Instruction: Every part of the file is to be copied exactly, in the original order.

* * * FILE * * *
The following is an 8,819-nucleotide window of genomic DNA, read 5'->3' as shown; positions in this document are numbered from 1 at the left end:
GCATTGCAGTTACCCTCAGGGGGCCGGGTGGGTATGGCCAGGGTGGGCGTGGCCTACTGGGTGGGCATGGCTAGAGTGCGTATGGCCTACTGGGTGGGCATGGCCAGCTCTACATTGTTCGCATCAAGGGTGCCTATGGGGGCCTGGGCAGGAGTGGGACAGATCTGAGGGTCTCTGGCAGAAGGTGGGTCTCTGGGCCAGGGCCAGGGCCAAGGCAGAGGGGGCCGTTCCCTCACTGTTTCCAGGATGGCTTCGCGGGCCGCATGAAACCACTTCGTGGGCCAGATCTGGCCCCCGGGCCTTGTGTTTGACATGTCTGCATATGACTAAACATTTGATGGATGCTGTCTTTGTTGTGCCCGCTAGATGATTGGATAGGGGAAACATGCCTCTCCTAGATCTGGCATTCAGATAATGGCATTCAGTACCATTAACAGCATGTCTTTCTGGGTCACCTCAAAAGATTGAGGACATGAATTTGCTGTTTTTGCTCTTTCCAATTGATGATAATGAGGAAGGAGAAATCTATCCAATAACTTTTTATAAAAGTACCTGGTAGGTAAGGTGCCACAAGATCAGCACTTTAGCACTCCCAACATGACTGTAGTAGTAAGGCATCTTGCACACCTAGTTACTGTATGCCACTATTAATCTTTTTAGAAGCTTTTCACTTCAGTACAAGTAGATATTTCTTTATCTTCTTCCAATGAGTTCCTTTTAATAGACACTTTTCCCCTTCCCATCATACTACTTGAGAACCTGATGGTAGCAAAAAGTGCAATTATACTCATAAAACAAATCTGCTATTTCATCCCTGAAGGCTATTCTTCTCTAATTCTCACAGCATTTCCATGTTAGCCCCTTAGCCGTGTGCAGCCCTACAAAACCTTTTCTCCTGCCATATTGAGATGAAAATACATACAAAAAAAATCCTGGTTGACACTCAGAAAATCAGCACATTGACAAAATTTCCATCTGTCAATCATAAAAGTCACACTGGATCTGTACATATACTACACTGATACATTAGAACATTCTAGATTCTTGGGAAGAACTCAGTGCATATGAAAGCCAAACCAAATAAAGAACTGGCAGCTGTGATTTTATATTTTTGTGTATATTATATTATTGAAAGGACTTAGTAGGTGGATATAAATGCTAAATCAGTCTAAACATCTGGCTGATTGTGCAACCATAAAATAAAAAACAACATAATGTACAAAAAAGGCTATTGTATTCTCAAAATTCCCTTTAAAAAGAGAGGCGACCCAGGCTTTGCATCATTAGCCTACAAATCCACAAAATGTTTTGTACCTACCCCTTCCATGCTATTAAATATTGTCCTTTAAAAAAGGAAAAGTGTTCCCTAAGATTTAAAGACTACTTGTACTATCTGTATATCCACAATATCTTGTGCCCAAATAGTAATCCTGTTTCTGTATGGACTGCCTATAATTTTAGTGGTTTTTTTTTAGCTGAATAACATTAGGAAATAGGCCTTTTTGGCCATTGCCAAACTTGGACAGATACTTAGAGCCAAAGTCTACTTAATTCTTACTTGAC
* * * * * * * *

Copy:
The following is an 8,819-nucleotide window of genomic DNA, read 5'->3' as shown; positions in this document are numbered from 1 at the left end:
GCATTGCAGTTACCCTCAGGGGGCCGGGTGGGTATGGCCAGGGTGGGCGTGGCCTACTGGGTGGGCATGGCTAGAGTGCGTATGGCCTACTGGGTGGGCATGGCCAGCTCTACATTGTTCGCATCAAGGGTGCCTATGGGGGCCTGGGCAGGAGTGGGACAGATCTGAGGGTCTCTGGCAGAAGGTGGGTCTCTGGGCCAGGGCCAGGGCCAAGGCAGAGGGGGCCGTTCCCTCACTGTTTCCAGGATGGCTTCGCGGGCCGCATGAAACCACTTCGTGGGCCAGATCTGGCCCCCGGGCCTTGTGTTTGACATGTCTGCATATGACTAAACATTTGATGGATGCTGTCTTTGTTGTGCCCGCTAGATGATTGGATAGGGGAAACATGCCTCTCCTAGATCTGGCATTCAGATAATGGCATTCAGTACCATTAACAGCATGTCTTTCTGGGTCACCTCAAAAGATTGAGGACATGAATTTGCTGTTTTTGCTCTTTCCAATTGATGATAATGAGGAAGGAGAAATCTATCCAATAACTTTTTATAAAAGTACCTGGTAGGTAAGGTGCCACAAGATCAGCACTTTAGCACTCCCAACATGACTGTAGTAGTAAGGCATCTTGCACACCTAGTTACTGTATGCCACTATTAATCTTTTTAGAAGCTTTTCACTTCAGTACAAGTAGATATTTCTTTATCTTCTTCCAATGAGTTCCTTTTAATAGACACTTTTCCCCTTCCCATCATACTACTTGAGAACCTGATGGTAGCAAAAAGTGCAATTATACTCATAAAACAAATCTGCTATTTCATCCCTGAAGGCTATTCTTCTCTAATTCTCACAGCATTTCCATGTTAGCCCCTTAGCCGTGTGCAGCCCTACAAAACCTTTTCTCCTGCCATATTGAGATGAAAATACATACAAAAAAAATCCTGGTTGACACTCAGAAAATCAGCACATTGACAAAATTTCCATCTGTCAATCATAAAAGTCACACTGGATCTGTACATATACTACACTGATACATTAGAACATTCTAGATTCTTGGGAAGAACTCAGTGCATATGAAAGCCAAACCAAATAAAGAACTGGCAGCTGTGATTTTATATTTTTGTGTATATTATATTATTGAAAGGACTTAGTAGGTGGATATAAATGCTAAATCAGTCTAAACATCTGGCTGATTGTGCAACCATAAAATAAAAAACAACATAATGTACAAAAAAGGCTATTGTATTCTCAAAATTCCCTTTAAAAAGAGAGGCGACCCAGGCTTTGCATCATTAGCCTACAAATCCACAAAATGTTTTGTACCTACCCCTTCCATGCTATTAAATATTGTCCTTTAAAAAAGGAAAAGTGTTCCCTAAGATTTAAAGACTACTTGTACTATCTGTATATCCACAATATCTTGTGCCCAAATAGTAATCCTGTTTCTGTATGGACTGCCTATAATTTTAGTGGTTTTTTTTTAGCTGAATAACATTAGGAAATAGGCCTTTTTGGCCATTGCCAAACTTGGACAGATACTTAGAGCCAAAGTCTACTTAATTCTTACTTGAC